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Title: Thank You, Jeeves
Series: The Jeeves Omnibus 1.1
Author: P.G. Wodehouse
Rating: 4 of 5 Stars
Format: Digital Edition
Bertie Wooster has taken up playing the banjolele. He does it so badly that Jeeves gives his notice and all of Bertie’s neighbors complain to the landlord. Bertie decides to spend the summer in a bungalo playing the banjolele at his chum Chuffy’s mansion out in the country.
Chaos ensues. Chuffy is trying to sell his mansion to a rich american. This rich american has a daughter, Pauline, that Bertie was engaged to for about 24hrs a while ago. Chuffy falls in love with her and she with him. But other family interests make a hash of things, plus the father is convinced that his daughter still loves Bertie and he hates Bertie. Hilarity ensues, escapades happen and through it all, Jeeves helms the boat through troubled waters and in the end, brings it in to safe harbor.
Chuffy and Pauline are engaged, Chuffield Mansion is sold, Bertie gives up the banjolele and Jeeves and Bertie return to London once again united as Lord and Servant. Everybody is happy.
I am reading the Jeeves Omnibuses. They each contain 3 stories. So instead of saying that I only read one book, I am counting each book as one book. It’s all about those numbers, you know? But that is why I am doing the series as a decimal number and not a whole number. This was the first book in the first Jeeves omnibus.
Now, WHY this was the first book is beyond me. It is actually #5 in the Jeeves series. So there are many, many, many instances of Bertie referencing things that have happened previously that we the reader have no idea about. None of the things are big enough that you lose the essence of what is being referred to, as it is mostly silly or assinine things that Bertie has done, but the specifics aren’t there and it makes the references less real. That is really my only complaint for this book.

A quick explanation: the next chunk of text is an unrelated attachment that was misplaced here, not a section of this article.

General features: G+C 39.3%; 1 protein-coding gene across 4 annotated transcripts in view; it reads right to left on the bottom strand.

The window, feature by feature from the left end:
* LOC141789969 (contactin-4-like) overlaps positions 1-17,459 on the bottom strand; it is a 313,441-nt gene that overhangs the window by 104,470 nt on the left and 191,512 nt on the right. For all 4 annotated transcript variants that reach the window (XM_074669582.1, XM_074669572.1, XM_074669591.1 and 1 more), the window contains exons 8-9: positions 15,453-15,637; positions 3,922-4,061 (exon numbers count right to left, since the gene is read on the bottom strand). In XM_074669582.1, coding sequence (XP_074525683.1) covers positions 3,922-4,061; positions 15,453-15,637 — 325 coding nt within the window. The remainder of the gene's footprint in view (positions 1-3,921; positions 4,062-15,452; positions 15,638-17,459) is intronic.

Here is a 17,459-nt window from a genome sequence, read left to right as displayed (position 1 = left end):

My favorite part is Bertie’s new man, Brinklie. He gets roaring drunk, burns down Bertie’s cottage, assaults various people with knives, potatoes, etc and is generally a dangerous lunatic but through Bertie’s eyes it is “Oh, that just goes with the territory”.
I am surprised that I haven’t seen more of an uproar by social justice clowns because of the whole master servant thing with Bertie and Jeeves and the use of the word nigger in several instances when referring to black performers. Since this was published in 1934 it is no doubt to old for them to even know it exists, as nothing existed before them, except when they wish to trot out their straw donkey arguments.
The one positive thing about reading this first, instead of fifth, is that I found the humor original enough so I wasn’t comparing it to previous books. That was my complaint from my original read and most likely the reason I only gave it 3stars back in ’03.